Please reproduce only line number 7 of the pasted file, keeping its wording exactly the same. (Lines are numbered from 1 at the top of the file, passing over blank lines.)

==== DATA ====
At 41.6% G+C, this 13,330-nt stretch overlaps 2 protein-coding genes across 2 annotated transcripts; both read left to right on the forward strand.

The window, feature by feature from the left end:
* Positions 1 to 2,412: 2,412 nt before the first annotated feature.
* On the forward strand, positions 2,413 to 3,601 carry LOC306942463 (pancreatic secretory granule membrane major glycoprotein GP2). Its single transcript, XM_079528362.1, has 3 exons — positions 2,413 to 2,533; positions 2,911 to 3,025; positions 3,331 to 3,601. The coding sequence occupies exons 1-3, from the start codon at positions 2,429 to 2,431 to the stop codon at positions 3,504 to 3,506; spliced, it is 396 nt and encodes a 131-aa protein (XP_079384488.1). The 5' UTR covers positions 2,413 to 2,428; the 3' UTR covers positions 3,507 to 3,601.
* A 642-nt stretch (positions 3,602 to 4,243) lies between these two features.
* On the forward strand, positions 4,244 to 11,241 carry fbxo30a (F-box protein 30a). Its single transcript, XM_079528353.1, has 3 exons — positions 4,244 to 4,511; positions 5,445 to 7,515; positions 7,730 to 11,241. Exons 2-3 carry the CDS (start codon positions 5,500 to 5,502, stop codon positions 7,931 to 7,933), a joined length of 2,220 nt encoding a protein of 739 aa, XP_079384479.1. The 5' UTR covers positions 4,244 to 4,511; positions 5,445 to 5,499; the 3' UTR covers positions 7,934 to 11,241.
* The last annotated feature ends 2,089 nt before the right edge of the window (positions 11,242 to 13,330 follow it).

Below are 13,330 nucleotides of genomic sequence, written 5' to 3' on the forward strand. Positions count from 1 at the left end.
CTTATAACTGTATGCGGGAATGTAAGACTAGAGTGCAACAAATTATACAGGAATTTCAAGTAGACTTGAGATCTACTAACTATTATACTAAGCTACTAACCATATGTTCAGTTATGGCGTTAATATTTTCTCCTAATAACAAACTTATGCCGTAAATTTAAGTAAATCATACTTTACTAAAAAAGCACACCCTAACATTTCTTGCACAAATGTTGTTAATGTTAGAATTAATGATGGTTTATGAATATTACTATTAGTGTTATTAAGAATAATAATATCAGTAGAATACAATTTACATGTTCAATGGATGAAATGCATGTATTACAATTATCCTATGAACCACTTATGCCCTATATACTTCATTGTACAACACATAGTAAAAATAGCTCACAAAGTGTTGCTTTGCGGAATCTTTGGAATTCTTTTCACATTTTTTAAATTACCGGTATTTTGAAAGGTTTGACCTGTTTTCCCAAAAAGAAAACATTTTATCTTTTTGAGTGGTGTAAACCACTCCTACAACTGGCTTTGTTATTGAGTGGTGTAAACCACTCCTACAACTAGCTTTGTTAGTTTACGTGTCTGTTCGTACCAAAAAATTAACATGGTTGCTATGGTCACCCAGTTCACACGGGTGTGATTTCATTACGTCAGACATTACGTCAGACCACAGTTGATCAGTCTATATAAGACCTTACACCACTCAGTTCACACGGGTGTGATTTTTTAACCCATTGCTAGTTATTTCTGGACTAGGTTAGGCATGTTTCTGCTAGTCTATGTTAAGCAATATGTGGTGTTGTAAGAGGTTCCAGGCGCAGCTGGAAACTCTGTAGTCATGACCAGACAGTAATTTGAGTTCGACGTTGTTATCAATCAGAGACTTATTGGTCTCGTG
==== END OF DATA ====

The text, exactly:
* The last annotated feature ends 2,089 nt before the right edge of the window (positions 11,242 to 13,330 follow it).